Weight Training for Chicken Farmers

Note: This is especially effective when the humidity is above 80 percent.


Carry 24 pounds of water from the garden pump to the chicken coops.  Do 1-3 sets, depending on which chicken coops need to be refreshed.  The heavy layers must be refreshed daily, but the bantams and the old girls need every-other-day refills.

Carry feed bucket, about 5 pounds, to chicken coops.  Do 2-3 sets. The old girls get treats more often so they need fewer feeder refills.

In warm weather only, wrestle bull snakes from nesting boxes.  Weight depends on size of snake, but the full-grown snakes are surprisingly heavy. And any snake is in constant motion once you have her in the loop of your snake catcher.

Question: Does the elation you get from snagging the snake in your loop count as cardio?  Walking the wriggling snake down the drive and dropping her over the fence is certainly a good workout.

For lighter activity, carry eggs from the nesting boxes into the house.  What do 6-12 eggs weigh?

About a third of mine are bantam eggs, say 1.5 ounces each.  About a third are jumbo, or 2.5 ounces each.  Lets just say my daily take averages about 2 ounces each, 12-24 ounces plus the basket.  That’s 1- to 1 1/2 pounds.  Hey, every pound counts!


Unload 6 50-lb. bags from the back of the Subaru.

Lift 6 50-lb. bags onto the lip of the metal feed barrel and empty into barrel.


Unload 6-8 square bales of hay into the hay shed.  This is only an unload if you buy your hay from Sean down the road.  He helps you load it into the pickup.  Otherwise, this is a two-set job.

Haul wheelbarrow loads of dirty hay to the compost pile.  The cleaning portion of this job is definitely a cardio workout.

To balance out the hard work of keeping a flock, make sure to spend some time sitting on the porch, enjoying the show, and listening to the rooster’s song.


What’s in Your Pantry?

When I first started thinking of the unthinkable–food shortages because of climate change, political turmoil, or natural disaster–I bought a few bags of wheat.  Man does not live by bread alone, but bread would certainly help with survival.  Wouldn’t it?

Then, I started getting a little older…and a little achier in the joints.  I not only did my gardening homework, I read widely about the relationship between diet and health.  I gave my buckets of good organic Oklahoma wheat berries to another person with a long-term pantry.

Now, instead of wheat and sugar, I had rice, quinoa, beans, oats, corn and honey.  These were backups for my real plan, of course.  I was building the humus in my acidic clay-bed garden and raising chickens for meat and eggs.  And I continued to do research.

My diet isn’t the result of fad but of desperation. My mother lived for sixteen years with dementia.  My dad, a minister, cared for her.  He also worked at the church’s food pantry.  The diet of his poor…and the food he brought home to mother…were laden with wheat, sugars, dubious fats, and a long list of unpronounceables.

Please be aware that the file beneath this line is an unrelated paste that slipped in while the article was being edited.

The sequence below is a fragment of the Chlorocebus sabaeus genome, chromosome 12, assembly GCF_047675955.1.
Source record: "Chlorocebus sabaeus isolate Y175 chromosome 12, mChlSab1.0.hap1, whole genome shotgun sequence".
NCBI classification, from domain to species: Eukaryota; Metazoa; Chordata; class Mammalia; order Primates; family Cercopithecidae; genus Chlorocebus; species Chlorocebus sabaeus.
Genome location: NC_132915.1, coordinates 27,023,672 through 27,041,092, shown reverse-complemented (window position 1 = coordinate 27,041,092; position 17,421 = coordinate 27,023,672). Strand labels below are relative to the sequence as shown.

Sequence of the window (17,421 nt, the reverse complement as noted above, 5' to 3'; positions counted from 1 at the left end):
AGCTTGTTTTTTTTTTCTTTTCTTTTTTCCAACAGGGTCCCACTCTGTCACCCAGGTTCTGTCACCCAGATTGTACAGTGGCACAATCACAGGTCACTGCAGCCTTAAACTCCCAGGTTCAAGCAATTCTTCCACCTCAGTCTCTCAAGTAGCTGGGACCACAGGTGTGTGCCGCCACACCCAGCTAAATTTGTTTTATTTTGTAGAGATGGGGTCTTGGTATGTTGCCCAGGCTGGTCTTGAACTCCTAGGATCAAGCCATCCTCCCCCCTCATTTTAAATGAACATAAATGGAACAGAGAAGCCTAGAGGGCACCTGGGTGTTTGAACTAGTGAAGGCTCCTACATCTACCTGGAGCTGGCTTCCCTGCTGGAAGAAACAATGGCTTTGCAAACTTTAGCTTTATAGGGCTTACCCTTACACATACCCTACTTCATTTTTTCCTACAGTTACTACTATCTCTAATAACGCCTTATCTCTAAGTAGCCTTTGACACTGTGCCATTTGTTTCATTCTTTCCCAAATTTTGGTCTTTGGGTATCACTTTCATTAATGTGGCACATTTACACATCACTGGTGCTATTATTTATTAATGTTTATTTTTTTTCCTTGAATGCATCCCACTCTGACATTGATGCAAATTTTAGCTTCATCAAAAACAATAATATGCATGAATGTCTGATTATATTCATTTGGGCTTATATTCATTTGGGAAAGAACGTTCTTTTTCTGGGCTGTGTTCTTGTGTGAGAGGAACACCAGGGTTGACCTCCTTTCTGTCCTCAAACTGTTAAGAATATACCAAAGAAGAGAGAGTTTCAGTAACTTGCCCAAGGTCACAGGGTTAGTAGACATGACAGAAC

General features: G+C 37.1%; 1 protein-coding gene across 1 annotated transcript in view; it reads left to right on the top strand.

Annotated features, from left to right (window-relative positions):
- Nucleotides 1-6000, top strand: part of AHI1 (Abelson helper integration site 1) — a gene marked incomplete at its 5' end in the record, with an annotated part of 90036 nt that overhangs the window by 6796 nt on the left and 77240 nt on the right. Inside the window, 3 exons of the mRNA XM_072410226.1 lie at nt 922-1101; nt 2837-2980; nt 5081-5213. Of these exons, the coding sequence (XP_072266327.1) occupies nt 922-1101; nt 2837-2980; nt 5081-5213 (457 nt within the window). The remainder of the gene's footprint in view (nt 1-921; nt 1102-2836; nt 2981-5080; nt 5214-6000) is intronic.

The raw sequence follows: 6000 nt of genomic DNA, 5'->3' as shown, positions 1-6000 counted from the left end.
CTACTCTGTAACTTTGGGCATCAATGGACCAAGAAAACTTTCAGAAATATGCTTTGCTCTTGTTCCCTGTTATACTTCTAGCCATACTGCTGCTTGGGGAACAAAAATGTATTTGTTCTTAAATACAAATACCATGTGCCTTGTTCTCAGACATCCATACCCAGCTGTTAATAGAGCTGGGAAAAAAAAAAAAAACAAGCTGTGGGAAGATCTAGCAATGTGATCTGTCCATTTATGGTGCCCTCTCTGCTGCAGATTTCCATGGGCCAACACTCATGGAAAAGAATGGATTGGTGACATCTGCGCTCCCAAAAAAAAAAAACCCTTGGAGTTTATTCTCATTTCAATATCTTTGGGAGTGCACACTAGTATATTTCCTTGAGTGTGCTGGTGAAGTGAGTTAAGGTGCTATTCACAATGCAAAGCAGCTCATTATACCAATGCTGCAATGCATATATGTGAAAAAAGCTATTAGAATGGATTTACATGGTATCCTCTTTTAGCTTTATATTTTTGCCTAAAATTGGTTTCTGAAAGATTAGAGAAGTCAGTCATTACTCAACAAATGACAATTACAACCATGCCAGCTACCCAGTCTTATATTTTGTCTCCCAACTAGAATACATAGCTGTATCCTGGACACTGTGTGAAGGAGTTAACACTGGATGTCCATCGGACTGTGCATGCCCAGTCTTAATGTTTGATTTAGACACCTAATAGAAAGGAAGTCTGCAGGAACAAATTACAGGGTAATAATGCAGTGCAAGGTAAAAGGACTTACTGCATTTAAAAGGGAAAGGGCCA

In his eighties, he was diagnosed with dementia. He was healthy, active, and sharp. Then, he wasn’t.  What role did the catch-as-catch-can diet play in his and mother’s conditions?

Certainly genetics plays a role, but our lifestyle can often override our genes.  We all have health risks.  My mother and her mother were crippled by deteriorating joints, and this is why I gave up wheat and sugar.

I asked my dad once, “Don’t your joints ever hurt?”

“Nope,” he said.

Well, mine did.

You can do wonders with achy joints these days. Now I am determined to do what I can to stave off the broken brain.  Once again, I’m rethinking my pantry.

I’m convinced more than ever that the garden and the chickens are the real key to security.  Here are your necessary vitamins and minerals, your proteins, carbs, and fats.  Here are the foods necessary for survival and for more than that, good health, tantalizing tastes, and good times with friends and family around the table.

More research is required.  I have decisions to make about what goes and what stays in my emergency stores.  Meanwhile, I’m pretty sure soil building, gardening techniques, seed saving skills, and animal husbandry are the real long-term pantry.

Grits and Happiness

It’s Sunday, you know, one of the seven days a week I reserve for experimentation. Today it’s about food and gardens.

First, grits. My man loves grits sweetened with a little bit of maple syrup. Yeah, South meets North at the table. Well, I like cheese, and I’m going to try to come up with a cheese grits recipe.

Two recipes I found online had this in common:

4 cups liquid

1 cup grits

4 Tblsp. unsalted butter

salt and pepper

sharp cheddar

The main difference between the two was the type of liquid used. One recipe used chicken broth, adding a couple tablespoons of heavy cream at the end. The other used whole milk and water. That’s where I’m leaning.

I will stir in fat and cheese at the end, as both recipes do, but I aim to add a tablespoon or two of powdered cheddar and some good Penzey’s seasoning, either Fox Point or Sunny Paris. Because the mix will already be pretty salty, I’m leaning toward the unsalted Sunny Paris…and a little garlic.

If it doesn’t work, I’ll feed it to Dale and go on.  Maybe try again using broth.  Keep you posted.


Corny? Yeah, but what else do you call it when you have questions about eggs that must be answered.

It’s a fact that chickens lay better at some times than they do at others. Light makes a difference. My girls lay well during the coldest time of the year because they have 24 hours a day of red heat-lamp light. I get eggs during the long days of summer if it doesn’t get too hot and if the bull snakes don’t get to the eggs first.